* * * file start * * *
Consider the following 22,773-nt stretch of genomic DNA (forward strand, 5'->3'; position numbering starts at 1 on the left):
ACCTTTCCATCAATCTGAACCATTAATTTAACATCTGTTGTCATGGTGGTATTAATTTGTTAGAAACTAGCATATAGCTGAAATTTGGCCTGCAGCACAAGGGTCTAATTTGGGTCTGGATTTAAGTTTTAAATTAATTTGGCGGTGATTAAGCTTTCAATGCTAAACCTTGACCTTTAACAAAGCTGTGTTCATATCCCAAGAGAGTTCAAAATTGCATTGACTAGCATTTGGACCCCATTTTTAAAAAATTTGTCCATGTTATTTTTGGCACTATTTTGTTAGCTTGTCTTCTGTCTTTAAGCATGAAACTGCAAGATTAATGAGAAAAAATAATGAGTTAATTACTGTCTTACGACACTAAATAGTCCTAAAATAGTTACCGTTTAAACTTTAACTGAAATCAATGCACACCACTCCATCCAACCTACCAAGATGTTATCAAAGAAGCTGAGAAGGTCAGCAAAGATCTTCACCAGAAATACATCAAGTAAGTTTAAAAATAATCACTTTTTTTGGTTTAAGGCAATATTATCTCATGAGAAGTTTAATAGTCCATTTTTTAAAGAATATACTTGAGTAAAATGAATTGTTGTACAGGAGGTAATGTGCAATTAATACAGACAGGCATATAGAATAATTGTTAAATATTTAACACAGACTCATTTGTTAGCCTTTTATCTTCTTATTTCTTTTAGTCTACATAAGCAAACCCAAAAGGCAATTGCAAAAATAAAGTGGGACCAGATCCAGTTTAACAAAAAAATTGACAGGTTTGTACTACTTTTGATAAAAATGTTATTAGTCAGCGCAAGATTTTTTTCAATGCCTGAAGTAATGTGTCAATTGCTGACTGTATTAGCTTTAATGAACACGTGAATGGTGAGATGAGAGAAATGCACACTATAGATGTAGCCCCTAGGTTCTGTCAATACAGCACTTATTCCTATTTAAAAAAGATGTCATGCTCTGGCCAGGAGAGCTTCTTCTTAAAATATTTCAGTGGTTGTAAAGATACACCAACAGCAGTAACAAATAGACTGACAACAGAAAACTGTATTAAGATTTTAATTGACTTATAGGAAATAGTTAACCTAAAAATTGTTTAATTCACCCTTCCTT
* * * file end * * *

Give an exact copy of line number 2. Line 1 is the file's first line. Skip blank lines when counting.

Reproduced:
ACCTTTCCATCAATCTGAACCATTAATTTAACATCTGTTGTCATGGTGGTATTAATTTGTTAGAAACTAGCATATAGCTGAAATTTGGCCTGCAGCACAAGGGTCTAATTTGGGTCTGGATTTAAGTTTTAAATTAATTTGGCGGTGATTAAGCTTTCAATGCTAAACCTTGACCTTTAACAAAGCTGTGTTCATATCCCAAGAGAGTTCAAAATTGCATTGACTAGCATTTGGACCCCATTTTTAAAAAATTTGTCCATGTTATTTTTGGCACTATTTTGTTAGCTTGTCTTCTGTCTTTAAGCATGAAACTGCAAGATTAATGAGAAAAAATAATGAGTTAATTACTGTCTTACGACACTAAATAGTCCTAAAATAGTTACCGTTTAAACTTTAACTGAAATCAATGCACACCACTCCATCCAACCTACCAAGATGTTATCAAAGAAGCTGAGAAGGTCAGCAAAGATCTTCACCAGAAATACATCAAGTAAGTTTAAAAATAATCACTTTTTTTGGTTTAAGGCAATATTATCTCATGAGAAGTTTAATAGTCCATTTTTTAAAGAATATACTTGAGTAAAATGAATTGTTGTACAGGAGGTAATGTGCAATTAATACAGACAGGCATATAGAATAATTGTTAAATATTTAACACAGACTCATTTGTTAGCCTTTTATCTTCTTATTTCTTTTAGTCTACATAAGCAAACCCAAAAGGCAATTGCAAAAATAAAGTGGGACCAGATCCAGTTTAACAAAAAAATTGACAGGTTTGTACTACTTTTGATAAAAATGTTATTAGTCAGCGCAAGATTTTTTTCAATGCCTGAAGTAATGTGTCAATTGCTGACTGTATTAGCTTTAATGAACACGTGAATGGTGAGATGAGAGAAATGCACACTATAGATGTAGCCCCTAGGTTCTGTCAATACAGCACTTATTCCTATTTAAAAAAGATGTCATGCTCTGGCCAGGAGAGCTTCTTCTTAAAATATTTCAGTGGTTGTAAAGATACACCAACAGCAGTAACAAATAGACTGACAACAGAAAACTGTATTAAGATTTTAATTGACTTATAGGAAATAGTTAACCTAAAAATTGTTTAATTCACCCTTCCTT